From last September, here's Wood again at the Fortresss of Fortitude. This time he's adding his marvelous inking touch to old pal Steve Ditko's nifty art on the Atlas (seventies version) character, THE DESTRUCTOR. As written by Archie Goodwin, as previously stated one of the virtually unsung GREAT comics writers of his day, the character was an attempt at a SPIDER-MAN type hero (this one with a gangster background, though!). The art is some of Ditko's best of the period and the Wood/Ditko team is always a treat. This was the story from issue 1.

Monday, April 20, 2009

Neal Adams On Wood and Kirby

In 2003's JACK KIRBY COLLECTOR # 39, Neal Adams, an artist as influential and revered in his own right as any comic artist ever has been, explains that he did not always appreciate the art of Jack "King" Kirby. "It was the CHALLENGERS OF THE UNKNOWN with Wally Wood's inking that made Kirby palatable to me." He calls the Kirby/Wood combination "fantastic" and describes it as "a new style of comic art to my eyes." Adams concludes with, "So the first coming of Jack's importance in the field to me came from Wood's magical filter." I keep tellin you, Wood was Kirby's best inker! Apparently I'm not the only one who thought this.

Saturday, April 18, 2009

The Monster

From a late 1971 issue of DC's HOUSE OF SECRETS, you can find "The Monster" by Woody with Jack Oleck (himself a late veteran of EC) over at

Friday, April 17, 2009

Early Cannon

Also spotted on Ebay was this early sketch of a slightly older version of CANNON.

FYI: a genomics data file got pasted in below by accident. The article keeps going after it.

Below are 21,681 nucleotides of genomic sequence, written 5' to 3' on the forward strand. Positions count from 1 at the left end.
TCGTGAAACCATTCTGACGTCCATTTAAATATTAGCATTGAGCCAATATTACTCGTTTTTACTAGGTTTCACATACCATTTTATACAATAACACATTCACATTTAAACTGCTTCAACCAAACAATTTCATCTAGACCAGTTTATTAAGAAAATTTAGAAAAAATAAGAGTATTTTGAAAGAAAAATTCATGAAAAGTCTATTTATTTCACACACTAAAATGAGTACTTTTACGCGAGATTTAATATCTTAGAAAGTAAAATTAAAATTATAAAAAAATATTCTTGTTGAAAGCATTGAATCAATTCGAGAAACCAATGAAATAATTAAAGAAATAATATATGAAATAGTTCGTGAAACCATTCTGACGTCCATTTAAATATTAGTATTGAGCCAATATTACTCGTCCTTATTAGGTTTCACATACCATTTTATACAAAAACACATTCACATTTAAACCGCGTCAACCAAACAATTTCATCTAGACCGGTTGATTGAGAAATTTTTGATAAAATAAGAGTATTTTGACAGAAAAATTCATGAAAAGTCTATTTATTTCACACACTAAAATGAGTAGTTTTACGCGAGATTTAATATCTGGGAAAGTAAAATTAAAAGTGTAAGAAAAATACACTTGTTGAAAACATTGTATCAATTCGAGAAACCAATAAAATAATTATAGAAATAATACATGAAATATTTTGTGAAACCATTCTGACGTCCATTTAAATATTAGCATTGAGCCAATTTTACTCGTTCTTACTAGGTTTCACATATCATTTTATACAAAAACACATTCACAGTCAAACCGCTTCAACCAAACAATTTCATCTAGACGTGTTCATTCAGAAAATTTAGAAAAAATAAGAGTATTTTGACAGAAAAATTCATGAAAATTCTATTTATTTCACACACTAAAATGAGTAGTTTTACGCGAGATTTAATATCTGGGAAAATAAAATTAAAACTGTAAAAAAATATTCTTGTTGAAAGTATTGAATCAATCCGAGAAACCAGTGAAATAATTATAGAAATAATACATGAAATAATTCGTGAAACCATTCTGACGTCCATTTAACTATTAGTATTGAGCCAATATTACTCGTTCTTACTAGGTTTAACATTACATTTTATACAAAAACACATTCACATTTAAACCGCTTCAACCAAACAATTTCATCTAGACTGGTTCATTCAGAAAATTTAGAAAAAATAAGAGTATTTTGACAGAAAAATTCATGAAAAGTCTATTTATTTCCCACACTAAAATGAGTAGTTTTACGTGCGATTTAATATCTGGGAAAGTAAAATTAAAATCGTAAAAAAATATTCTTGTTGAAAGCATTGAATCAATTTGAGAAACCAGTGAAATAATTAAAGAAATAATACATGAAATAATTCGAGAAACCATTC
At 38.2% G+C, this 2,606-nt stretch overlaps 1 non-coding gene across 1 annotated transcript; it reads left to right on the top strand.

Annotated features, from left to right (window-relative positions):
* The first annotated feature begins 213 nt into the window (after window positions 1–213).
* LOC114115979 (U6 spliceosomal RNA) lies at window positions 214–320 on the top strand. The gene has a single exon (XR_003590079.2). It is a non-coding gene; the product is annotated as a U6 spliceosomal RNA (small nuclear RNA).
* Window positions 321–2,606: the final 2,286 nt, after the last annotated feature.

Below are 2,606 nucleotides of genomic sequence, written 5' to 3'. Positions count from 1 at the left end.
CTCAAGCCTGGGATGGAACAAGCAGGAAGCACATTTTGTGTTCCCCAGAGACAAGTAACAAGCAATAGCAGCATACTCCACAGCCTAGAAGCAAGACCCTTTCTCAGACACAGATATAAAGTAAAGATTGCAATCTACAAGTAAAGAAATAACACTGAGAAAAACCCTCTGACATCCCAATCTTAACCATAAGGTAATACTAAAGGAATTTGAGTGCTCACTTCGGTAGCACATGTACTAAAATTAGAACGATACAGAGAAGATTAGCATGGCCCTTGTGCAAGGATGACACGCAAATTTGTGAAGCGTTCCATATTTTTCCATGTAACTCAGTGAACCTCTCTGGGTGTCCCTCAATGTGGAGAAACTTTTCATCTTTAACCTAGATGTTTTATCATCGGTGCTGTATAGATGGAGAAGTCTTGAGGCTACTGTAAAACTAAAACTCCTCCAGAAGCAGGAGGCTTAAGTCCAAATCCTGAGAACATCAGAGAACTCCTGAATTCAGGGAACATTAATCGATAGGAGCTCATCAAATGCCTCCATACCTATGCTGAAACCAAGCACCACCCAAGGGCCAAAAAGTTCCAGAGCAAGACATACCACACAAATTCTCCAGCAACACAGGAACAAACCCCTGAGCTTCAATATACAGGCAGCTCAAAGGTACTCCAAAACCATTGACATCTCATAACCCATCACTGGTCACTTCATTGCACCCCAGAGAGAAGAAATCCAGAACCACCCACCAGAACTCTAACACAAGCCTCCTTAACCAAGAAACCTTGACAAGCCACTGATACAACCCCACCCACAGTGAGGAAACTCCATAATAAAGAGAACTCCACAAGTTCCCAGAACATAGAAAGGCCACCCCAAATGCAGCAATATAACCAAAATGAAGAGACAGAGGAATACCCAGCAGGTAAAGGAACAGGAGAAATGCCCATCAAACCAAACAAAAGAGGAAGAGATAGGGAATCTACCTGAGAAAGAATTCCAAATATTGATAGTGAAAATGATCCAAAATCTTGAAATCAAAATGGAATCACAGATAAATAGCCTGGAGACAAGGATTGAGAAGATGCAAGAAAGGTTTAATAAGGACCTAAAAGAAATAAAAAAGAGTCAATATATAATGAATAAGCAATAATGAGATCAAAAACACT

Wednesday, April 15, 2009

Rare Wizard King Print

I don't have this one but I spotted it on the 'Net recently. It's a rare late-period Odkin/World of the Wizard King signed and numbered print. I just love the way Wood drew trees. Along with POGO's Walt Kelly, he drew trees with such character that they sometimes actually upstaged the action!

Tuesday, April 14, 2009

Two-Gun Wally?

Here's an oddity. It may be nothing or it may, in fact, be hitherto unknown Woodwork. TWO-GUN KID was a long-running Marvel western title and its longest-running artist was veteran cowboy cartoonist Dick Ayers. Issue 69 of TWO-GUN KID was dated April, 1964 which meant it would have come out around the same time as other April Marvels, probably in January. DAREDEVIL # 1, drawn by Bill Everett, was also dated April, 1964 and actually has a full page ad in that issue of TWO-GUN KID (watch for it to be posted soon at BOOKSTEVE'S LIBRARY). Wallace Wood's first issue of DAREDEVIL was dated December of 1964 meaning it probably came out around September of that year.